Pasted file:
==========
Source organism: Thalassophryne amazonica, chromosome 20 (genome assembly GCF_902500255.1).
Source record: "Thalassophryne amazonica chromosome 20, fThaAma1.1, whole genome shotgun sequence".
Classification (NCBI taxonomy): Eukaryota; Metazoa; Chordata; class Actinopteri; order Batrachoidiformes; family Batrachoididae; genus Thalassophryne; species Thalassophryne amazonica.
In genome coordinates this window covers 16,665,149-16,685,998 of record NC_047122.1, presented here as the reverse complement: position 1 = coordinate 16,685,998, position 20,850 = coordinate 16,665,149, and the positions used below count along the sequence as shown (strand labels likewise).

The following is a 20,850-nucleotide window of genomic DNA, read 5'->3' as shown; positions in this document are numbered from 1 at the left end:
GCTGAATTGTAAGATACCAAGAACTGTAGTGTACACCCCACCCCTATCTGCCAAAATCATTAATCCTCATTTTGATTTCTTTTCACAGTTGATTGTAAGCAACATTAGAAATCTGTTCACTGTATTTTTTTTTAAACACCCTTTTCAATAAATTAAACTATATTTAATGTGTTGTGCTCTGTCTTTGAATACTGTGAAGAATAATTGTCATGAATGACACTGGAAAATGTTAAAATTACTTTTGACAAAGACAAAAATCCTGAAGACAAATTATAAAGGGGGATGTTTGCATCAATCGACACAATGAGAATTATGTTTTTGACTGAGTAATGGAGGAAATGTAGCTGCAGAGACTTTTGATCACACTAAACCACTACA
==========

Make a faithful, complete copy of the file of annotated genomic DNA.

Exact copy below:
Source organism: Thalassophryne amazonica, chromosome 20 (genome assembly GCF_902500255.1).
Source record: "Thalassophryne amazonica chromosome 20, fThaAma1.1, whole genome shotgun sequence".
Classification (NCBI taxonomy): Eukaryota; Metazoa; Chordata; class Actinopteri; order Batrachoidiformes; family Batrachoididae; genus Thalassophryne; species Thalassophryne amazonica.
In genome coordinates this window covers 16,665,149-16,685,998 of record NC_047122.1, presented here as the reverse complement: position 1 = coordinate 16,685,998, position 20,850 = coordinate 16,665,149, and the positions used below count along the sequence as shown (strand labels likewise).

The following is a 20,850-nucleotide window of genomic DNA, read 5'->3' as shown; positions in this document are numbered from 1 at the left end:
GCTGAATTGTAAGATACCAAGAACTGTAGTGTACACCCCACCCCTATCTGCCAAAATCATTAATCCTCATTTTGATTTCTTTTCACAGTTGATTGTAAGCAACATTAGAAATCTGTTCACTGTATTTTTTTTTAAACACCCTTTTCAATAAATTAAACTATATTTAATGTGTTGTGCTCTGTCTTTGAATACTGTGAAGAATAATTGTCATGAATGACACTGGAAAATGTTAAAATTACTTTTGACAAAGACAAAAATCCTGAAGACAAATTATAAAGGGGGATGTTTGCATCAATCGACACAATGAGAATTATGTTTTTGACTGAGTAATGGAGGAAATGTAGCTGCAGAGACTTTTGATCACACTAAACCACTACA